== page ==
This time last year we were in India. We took our children on a whistle-stop tour of India in 2018. For just-less-than three weeks we toured some of the amazing sights of India. We started in Dehli, flew up to Amritsar, and stopped in Varanasi to sail on the Ganges on the way.
After seeing the amazing Golden Temple – Gurudwara Shri Santokhsar Sahib – in Amritsar and other wonderful sights, we travelled down to Udaipur. On our first full day in the city, it was time to play Holi! You can read about our day in this post: Postcards from India – Happy Holi in Udaipur
The next morning we set out to explore the city again, this time without the colourful dust of Holi, but definitely not without colour.
Udaipur is surrounded by hills and mountains and set on the edge of lakes. Apart from its glorious history, culture and beauty, Udaipur is also known for its Rajput era palaces, including this, the City Palace.
The dream city comprises enhancing lakes, marble palaces beautifully laid on the gardens and old temples. The City Palace is still lived in by the royal family. Parts of the palace are now a museum, while others are hotels.
To begin the tour, you follow the arrows and the rest of the crowds through the buildings.
The windows are so beautifully colourful in the City Palace. The views out over Lake Pichola are spectacular (and the wind you feel is very welcome through the gaps where the windows aren’t glazed!)
The Palace is a real piece of art. There’s so much to see, however, you also have to do a great deal of walking. Some of the corridors are narrow and busy with people. I certainly recall a couple of tight spaces, especially to go in the narrow staircase to see the kitchen. Mind your head if you are tall! Although there are spaces to rest and sit down, it is a hot place, so remember to take water with you. I don’t think that this is accessible for people in wheelchairs, and you would struggle to take a pushchair around the City Palace.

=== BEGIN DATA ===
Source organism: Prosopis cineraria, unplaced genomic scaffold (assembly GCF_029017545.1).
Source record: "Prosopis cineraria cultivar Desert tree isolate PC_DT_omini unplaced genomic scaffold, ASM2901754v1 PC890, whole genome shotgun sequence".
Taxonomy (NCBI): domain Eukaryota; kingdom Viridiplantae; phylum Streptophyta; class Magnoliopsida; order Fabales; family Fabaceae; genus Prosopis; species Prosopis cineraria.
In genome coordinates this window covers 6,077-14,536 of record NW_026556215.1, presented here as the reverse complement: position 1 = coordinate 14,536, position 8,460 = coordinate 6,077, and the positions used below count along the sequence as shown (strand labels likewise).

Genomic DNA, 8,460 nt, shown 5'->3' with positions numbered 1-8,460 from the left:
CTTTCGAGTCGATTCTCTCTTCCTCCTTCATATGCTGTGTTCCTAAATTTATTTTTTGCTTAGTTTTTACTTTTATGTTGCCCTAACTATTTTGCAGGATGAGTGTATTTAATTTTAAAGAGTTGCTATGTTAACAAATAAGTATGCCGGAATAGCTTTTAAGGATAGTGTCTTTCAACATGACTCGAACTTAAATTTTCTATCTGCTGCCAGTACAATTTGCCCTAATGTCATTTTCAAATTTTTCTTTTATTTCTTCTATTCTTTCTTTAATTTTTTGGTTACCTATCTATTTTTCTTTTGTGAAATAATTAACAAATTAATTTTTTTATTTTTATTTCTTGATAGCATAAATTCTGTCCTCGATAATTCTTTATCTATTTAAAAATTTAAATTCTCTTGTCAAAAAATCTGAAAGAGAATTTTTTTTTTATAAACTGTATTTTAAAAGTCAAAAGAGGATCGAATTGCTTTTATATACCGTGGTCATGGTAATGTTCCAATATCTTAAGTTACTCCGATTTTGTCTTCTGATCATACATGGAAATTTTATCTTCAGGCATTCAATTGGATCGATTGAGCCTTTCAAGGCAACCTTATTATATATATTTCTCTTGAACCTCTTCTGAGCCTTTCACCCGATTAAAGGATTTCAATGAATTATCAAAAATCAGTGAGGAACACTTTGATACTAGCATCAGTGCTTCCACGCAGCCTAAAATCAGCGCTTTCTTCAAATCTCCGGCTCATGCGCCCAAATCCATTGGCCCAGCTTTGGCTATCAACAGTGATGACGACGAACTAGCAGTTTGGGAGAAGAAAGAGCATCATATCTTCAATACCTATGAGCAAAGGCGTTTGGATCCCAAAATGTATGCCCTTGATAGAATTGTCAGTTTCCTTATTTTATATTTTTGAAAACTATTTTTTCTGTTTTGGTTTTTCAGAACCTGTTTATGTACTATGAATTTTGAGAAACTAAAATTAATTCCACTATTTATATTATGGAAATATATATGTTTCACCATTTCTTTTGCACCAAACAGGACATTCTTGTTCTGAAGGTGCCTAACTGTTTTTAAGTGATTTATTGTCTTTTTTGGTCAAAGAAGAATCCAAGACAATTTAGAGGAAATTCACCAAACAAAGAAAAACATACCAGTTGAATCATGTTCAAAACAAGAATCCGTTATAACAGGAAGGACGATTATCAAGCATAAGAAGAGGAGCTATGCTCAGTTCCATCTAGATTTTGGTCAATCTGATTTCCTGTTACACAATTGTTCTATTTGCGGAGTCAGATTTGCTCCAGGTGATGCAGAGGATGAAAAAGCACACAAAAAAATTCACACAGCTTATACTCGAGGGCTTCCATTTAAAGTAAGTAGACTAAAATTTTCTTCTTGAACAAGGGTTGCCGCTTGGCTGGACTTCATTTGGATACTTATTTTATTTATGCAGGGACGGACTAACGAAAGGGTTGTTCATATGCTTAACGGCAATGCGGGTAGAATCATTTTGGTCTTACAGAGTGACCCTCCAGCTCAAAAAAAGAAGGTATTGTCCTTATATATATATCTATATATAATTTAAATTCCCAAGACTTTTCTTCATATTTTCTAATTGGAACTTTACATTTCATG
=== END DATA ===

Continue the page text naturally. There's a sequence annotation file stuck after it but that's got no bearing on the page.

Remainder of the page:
There are several objects of interest in the grounds of the City Palace in Udaipur, not least the tiger cages! You can also see several types of transport used by Maharana and his ancestors through the years. Maharana Udai Singh founded the city of Udaipur in 1567, and the building of the City Palace began not too long afterwards. Eventually, it was declared complete in the 18th century! It is a spectacular site, so I think the effort and time was worth it.
Also inside the City Palace are rooms to display the many (many) guns and knives used by the Maharana, family, friends and staff while hunting.